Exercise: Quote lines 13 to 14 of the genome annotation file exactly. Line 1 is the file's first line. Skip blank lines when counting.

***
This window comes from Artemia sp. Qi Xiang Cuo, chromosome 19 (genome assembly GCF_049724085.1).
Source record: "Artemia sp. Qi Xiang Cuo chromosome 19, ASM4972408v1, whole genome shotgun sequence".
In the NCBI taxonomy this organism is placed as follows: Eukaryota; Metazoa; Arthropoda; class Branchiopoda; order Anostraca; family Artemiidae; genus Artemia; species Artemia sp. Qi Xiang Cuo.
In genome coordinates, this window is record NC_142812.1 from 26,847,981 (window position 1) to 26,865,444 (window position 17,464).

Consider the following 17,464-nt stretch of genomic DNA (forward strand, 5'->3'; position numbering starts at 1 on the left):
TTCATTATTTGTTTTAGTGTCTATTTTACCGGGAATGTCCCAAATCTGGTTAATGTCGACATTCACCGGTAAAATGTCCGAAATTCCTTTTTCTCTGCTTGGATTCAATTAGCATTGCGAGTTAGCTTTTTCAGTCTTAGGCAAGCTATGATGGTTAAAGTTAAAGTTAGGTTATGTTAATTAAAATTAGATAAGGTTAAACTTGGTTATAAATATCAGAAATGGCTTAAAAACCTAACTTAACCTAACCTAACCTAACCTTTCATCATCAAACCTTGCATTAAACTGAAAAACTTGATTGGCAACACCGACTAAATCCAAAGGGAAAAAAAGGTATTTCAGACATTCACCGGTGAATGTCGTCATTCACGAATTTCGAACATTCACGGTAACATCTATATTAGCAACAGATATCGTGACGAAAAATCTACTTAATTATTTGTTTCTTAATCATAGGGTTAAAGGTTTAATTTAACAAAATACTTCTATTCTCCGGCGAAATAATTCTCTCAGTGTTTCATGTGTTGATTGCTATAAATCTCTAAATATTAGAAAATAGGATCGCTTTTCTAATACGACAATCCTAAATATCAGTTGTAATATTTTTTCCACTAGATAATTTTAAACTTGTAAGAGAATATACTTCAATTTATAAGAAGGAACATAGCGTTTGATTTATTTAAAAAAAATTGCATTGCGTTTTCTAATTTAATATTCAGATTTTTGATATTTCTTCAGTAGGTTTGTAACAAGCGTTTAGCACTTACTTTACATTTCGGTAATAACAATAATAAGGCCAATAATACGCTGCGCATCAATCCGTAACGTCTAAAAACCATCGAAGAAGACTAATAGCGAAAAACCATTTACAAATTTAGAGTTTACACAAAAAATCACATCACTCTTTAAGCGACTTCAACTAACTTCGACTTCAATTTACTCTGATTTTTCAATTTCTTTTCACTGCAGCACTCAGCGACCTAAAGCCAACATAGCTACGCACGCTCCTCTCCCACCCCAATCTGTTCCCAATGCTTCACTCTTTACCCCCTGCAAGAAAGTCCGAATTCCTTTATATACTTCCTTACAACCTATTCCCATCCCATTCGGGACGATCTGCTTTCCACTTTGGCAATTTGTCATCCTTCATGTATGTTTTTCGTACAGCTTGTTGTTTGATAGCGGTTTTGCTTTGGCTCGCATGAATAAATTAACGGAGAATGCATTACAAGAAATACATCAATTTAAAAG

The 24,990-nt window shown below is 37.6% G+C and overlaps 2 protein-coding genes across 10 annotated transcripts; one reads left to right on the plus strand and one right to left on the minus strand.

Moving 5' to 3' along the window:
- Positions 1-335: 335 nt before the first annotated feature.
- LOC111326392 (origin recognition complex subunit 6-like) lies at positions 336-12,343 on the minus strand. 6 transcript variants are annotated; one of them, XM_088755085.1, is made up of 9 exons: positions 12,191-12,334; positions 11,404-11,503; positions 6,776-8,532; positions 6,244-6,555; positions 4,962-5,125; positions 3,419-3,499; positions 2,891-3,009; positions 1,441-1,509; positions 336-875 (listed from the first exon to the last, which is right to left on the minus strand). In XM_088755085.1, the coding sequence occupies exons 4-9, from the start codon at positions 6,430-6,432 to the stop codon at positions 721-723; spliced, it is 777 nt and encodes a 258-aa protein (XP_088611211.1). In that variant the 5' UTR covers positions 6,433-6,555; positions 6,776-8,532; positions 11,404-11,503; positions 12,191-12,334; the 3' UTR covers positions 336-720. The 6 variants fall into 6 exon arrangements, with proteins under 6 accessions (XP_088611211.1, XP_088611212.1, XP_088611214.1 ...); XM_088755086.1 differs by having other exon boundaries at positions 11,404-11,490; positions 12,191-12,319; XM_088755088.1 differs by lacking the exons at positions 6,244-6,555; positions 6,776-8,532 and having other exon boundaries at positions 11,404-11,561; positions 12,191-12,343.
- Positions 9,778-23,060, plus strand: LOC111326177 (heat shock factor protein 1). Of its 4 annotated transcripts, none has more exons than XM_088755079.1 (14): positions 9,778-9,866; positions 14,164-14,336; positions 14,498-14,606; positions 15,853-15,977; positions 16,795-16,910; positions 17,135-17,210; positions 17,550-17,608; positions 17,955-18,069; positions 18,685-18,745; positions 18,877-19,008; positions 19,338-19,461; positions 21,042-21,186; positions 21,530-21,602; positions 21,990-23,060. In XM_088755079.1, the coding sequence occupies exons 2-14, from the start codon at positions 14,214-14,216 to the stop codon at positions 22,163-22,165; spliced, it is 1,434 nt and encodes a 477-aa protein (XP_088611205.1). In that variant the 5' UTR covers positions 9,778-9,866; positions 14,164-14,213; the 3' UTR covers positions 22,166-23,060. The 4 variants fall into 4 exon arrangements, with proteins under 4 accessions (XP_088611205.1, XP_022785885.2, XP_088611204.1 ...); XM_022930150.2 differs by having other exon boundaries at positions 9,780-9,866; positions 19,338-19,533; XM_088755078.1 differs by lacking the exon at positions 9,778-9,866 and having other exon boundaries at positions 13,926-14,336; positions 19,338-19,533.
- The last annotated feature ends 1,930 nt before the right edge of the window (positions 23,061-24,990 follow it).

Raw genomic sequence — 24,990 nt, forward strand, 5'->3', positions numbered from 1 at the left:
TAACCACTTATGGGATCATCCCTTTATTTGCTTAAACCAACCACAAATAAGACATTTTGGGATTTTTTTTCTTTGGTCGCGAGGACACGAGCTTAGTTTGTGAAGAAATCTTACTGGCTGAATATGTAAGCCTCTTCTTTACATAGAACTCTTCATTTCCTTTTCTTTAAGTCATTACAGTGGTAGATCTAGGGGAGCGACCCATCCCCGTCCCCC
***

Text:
Raw genomic sequence — 24,990 nt, forward strand, 5'->3', positions numbered from 1 at the left:
TAACCACTTATGGGATCATCCCTTTATTTGCTTAAACCAACCACAAATAAGACATTTTGGGATTTTTTTTCTTTGGTCGCGAGGACACGAGCTTAGTTTGTGAAGAAATCTTACTGGCTGAATATGTAAGCCTCTTCTTTACATAGAACTCTTCATTTCCTTTTCTTTAAGTCATTACAGTGGTAGATCTAGGGGAGCGACCCATCCCCGTCCCCC